Title: Brennan, John

Source text: The Medical and Surgical History of the War of the Rebellion. (1861-65.), Part 3, Volume 2 (Washington, DC: Government Printing Office, 1883), 894.

Keywords:anæstheticsdeaths from ethershot wound of thigh, lower thirdhæmorrhage from popliteal arteryartery ligated in popliteal spacedied on operating table, shock and effects of ethergeneral anesthesia, ether

Civil War Washington ID: med.d2e29506

TEI/XML: med.d2e29506.xml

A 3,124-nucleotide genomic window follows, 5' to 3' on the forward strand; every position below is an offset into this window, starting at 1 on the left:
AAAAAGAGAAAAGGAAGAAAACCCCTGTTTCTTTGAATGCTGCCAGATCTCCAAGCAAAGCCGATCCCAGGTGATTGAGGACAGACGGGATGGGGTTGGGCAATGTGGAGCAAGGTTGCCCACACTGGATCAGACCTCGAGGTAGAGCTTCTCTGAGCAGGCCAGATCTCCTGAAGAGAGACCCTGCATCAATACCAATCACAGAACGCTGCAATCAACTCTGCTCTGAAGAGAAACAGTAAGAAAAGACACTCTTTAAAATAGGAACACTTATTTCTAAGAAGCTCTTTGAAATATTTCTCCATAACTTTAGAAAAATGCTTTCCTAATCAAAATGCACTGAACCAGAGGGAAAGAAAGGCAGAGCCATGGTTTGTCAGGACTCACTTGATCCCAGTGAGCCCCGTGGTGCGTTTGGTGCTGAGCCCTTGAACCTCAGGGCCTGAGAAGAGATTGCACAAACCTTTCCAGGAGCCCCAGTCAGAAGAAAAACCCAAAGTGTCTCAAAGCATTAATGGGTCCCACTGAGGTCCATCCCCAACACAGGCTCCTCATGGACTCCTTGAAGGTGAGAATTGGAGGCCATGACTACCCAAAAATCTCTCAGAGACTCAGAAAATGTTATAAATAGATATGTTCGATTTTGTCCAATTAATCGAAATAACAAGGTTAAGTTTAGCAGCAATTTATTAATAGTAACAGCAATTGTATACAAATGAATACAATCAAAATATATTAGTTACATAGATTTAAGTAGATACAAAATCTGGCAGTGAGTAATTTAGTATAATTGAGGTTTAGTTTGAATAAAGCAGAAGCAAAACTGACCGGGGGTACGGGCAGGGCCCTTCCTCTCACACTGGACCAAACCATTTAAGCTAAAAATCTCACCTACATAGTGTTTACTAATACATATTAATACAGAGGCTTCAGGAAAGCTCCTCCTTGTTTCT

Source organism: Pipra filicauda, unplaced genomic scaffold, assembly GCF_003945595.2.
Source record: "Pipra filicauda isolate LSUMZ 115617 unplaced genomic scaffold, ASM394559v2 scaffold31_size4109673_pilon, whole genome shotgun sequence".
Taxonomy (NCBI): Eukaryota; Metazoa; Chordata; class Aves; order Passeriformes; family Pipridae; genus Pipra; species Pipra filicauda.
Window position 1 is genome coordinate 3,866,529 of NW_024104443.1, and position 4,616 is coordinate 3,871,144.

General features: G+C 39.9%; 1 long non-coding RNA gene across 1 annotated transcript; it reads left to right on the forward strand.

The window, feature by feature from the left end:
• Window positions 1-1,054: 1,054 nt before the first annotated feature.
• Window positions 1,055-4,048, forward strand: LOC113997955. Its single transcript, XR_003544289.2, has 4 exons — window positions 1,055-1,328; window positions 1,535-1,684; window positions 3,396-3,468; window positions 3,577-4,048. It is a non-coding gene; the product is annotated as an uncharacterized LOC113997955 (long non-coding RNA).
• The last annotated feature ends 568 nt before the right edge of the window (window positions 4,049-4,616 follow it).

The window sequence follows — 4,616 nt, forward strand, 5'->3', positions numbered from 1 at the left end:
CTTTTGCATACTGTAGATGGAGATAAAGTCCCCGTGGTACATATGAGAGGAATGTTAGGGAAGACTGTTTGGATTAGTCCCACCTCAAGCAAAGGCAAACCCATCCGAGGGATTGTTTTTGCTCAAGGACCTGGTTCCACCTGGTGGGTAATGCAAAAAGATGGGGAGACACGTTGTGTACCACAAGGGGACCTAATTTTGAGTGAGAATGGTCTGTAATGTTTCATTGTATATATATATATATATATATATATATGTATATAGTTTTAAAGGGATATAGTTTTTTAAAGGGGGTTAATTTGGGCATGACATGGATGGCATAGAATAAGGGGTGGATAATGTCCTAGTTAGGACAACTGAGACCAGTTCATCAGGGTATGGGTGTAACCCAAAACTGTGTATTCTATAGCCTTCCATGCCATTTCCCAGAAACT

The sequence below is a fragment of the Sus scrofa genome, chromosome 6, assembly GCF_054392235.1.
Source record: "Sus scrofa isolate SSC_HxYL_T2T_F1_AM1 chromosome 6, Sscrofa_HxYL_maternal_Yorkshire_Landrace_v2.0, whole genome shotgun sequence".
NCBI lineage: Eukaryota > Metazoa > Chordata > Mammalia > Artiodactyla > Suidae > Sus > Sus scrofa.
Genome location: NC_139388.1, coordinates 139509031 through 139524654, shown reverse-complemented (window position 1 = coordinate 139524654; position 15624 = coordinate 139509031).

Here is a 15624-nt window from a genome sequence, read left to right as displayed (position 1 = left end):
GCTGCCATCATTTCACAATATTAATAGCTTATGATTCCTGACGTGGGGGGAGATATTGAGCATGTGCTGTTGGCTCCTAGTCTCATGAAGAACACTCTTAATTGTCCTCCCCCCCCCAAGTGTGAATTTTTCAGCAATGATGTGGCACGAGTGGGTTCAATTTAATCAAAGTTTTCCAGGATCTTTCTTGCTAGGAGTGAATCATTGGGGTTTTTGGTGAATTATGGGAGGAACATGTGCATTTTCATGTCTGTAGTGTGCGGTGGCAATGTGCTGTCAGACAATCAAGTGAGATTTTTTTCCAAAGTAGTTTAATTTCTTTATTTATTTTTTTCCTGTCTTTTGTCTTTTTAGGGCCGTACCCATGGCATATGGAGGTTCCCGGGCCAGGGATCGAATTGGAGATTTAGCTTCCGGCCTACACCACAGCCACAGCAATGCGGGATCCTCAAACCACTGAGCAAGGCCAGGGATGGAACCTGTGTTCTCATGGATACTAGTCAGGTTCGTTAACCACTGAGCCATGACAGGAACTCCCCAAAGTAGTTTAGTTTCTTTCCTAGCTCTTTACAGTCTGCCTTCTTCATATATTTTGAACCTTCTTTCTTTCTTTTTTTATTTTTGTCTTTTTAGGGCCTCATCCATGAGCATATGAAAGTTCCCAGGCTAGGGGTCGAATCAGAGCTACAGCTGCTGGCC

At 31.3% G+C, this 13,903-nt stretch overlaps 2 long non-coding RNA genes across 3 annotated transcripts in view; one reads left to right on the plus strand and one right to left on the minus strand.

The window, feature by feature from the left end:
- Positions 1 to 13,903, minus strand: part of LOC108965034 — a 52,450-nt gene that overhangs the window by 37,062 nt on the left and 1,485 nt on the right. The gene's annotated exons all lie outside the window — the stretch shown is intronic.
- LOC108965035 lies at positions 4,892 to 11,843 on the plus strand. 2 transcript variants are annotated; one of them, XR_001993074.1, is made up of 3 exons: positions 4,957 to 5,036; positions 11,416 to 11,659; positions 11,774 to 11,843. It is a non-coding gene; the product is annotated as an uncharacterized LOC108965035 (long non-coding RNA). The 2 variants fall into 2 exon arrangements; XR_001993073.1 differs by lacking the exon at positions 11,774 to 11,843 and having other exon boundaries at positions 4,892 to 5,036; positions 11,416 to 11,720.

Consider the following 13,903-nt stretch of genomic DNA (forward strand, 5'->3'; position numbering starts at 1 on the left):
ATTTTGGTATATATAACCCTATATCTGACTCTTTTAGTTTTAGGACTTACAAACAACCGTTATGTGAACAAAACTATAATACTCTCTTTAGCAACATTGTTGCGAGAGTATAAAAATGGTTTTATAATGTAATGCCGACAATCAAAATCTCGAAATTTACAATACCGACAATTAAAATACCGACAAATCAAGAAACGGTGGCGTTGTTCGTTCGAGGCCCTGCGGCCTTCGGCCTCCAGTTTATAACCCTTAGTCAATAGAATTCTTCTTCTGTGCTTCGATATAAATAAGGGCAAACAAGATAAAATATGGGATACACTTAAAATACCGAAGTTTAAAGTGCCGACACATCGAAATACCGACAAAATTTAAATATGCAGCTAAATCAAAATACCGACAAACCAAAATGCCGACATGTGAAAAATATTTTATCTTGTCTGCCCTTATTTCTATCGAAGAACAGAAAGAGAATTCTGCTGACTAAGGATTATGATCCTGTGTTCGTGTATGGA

CASE 1272.—Captain John Brennan, Co. A, 16th Virginia, shot wound, right thigh, lower third, Weldon Railroad, October 27, 1864. Admitted into Harewood Hospital October 31st. The condition of the wound was good, but hæmorrhage occurred November 10th, from the popliteal artery, by which ten ounces of blood were lost. The artery was ligated in popliteal space, and the patient did well until November 21st, when the limb became œdematous. November 25th, hæmorrhage recurred to the amount of twelve ounces; it could not be controlled, and the limb was amputated; the patient died on the operating table from the shock and effects of ether. At the post-mortem no abnormities could be discovered, with the exception of slight venous conjestion​ of the right lung and old adhesions of the left. The case is reported by Surgeon R. B. Bontecou, U. S. V.